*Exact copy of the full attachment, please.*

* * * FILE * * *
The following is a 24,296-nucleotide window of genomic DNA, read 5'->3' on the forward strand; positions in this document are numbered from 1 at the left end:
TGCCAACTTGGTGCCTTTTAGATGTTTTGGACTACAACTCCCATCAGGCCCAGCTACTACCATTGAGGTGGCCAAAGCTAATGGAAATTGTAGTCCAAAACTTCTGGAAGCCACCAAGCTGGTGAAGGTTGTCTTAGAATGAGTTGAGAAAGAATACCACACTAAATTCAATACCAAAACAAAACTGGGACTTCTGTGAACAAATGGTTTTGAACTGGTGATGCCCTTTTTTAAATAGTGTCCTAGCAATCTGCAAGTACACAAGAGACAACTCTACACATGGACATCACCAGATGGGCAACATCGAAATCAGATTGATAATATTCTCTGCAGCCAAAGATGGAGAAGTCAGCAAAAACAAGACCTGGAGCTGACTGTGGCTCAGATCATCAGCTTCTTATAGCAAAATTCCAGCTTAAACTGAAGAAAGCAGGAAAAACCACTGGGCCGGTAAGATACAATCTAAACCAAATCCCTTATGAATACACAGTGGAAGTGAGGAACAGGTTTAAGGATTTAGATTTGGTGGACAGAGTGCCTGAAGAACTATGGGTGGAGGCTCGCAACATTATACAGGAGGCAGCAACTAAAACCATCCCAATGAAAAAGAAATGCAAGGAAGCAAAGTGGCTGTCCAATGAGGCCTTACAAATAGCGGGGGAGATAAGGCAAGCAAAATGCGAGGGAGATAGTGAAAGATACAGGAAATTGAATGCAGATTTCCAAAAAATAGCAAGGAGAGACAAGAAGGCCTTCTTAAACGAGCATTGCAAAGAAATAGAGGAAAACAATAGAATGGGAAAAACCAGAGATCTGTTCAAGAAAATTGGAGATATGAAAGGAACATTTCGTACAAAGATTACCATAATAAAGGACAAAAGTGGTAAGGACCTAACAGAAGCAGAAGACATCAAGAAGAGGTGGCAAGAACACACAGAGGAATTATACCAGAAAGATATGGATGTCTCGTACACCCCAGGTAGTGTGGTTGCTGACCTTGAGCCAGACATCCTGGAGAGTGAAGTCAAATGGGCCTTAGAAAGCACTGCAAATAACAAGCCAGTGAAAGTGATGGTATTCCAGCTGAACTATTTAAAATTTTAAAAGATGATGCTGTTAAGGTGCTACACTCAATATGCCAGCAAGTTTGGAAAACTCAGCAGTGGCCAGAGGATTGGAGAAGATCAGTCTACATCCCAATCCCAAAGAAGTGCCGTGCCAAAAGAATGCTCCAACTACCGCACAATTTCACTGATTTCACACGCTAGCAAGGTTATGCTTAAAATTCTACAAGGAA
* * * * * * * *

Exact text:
The following is a 24,296-nucleotide window of genomic DNA, read 5'->3' on the forward strand; positions in this document are numbered from 1 at the left end:
TGCCAACTTGGTGCCTTTTAGATGTTTTGGACTACAACTCCCATCAGGCCCAGCTACTACCATTGAGGTGGCCAAAGCTAATGGAAATTGTAGTCCAAAACTTCTGGAAGCCACCAAGCTGGTGAAGGTTGTCTTAGAATGAGTTGAGAAAGAATACCACACTAAATTCAATACCAAAACAAAACTGGGACTTCTGTGAACAAATGGTTTTGAACTGGTGATGCCCTTTTTTAAATAGTGTCCTAGCAATCTGCAAGTACACAAGAGACAACTCTACACATGGACATCACCAGATGGGCAACATCGAAATCAGATTGATAATATTCTCTGCAGCCAAAGATGGAGAAGTCAGCAAAAACAAGACCTGGAGCTGACTGTGGCTCAGATCATCAGCTTCTTATAGCAAAATTCCAGCTTAAACTGAAGAAAGCAGGAAAAACCACTGGGCCGGTAAGATACAATCTAAACCAAATCCCTTATGAATACACAGTGGAAGTGAGGAACAGGTTTAAGGATTTAGATTTGGTGGACAGAGTGCCTGAAGAACTATGGGTGGAGGCTCGCAACATTATACAGGAGGCAGCAACTAAAACCATCCCAATGAAAAAGAAATGCAAGGAAGCAAAGTGGCTGTCCAATGAGGCCTTACAAATAGCGGGGGAGATAAGGCAAGCAAAATGCGAGGGAGATAGTGAAAGATACAGGAAATTGAATGCAGATTTCCAAAAAATAGCAAGGAGAGACAAGAAGGCCTTCTTAAACGAGCATTGCAAAGAAATAGAGGAAAACAATAGAATGGGAAAAACCAGAGATCTGTTCAAGAAAATTGGAGATATGAAAGGAACATTTCGTACAAAGATTACCATAATAAAGGACAAAAGTGGTAAGGACCTAACAGAAGCAGAAGACATCAAGAAGAGGTGGCAAGAACACACAGAGGAATTATACCAGAAAGATATGGATGTCTCGTACACCCCAGGTAGTGTGGTTGCTGACCTTGAGCCAGACATCCTGGAGAGTGAAGTCAAATGGGCCTTAGAAAGCACTGCAAATAACAAGCCAGTGAAAGTGATGGTATTCCAGCTGAACTATTTAAAATTTTAAAAGATGATGCTGTTAAGGTGCTACACTCAATATGCCAGCAAGTTTGGAAAACTCAGCAGTGGCCAGAGGATTGGAGAAGATCAGTCTACATCCCAATCCCAAAGAAGTGCCGTGCCAAAAGAATGCTCCAACTACCGCACAATTTCACTGATTTCACACGCTAGCAAGGTTATGCTTAAAATTCTACAAGGAA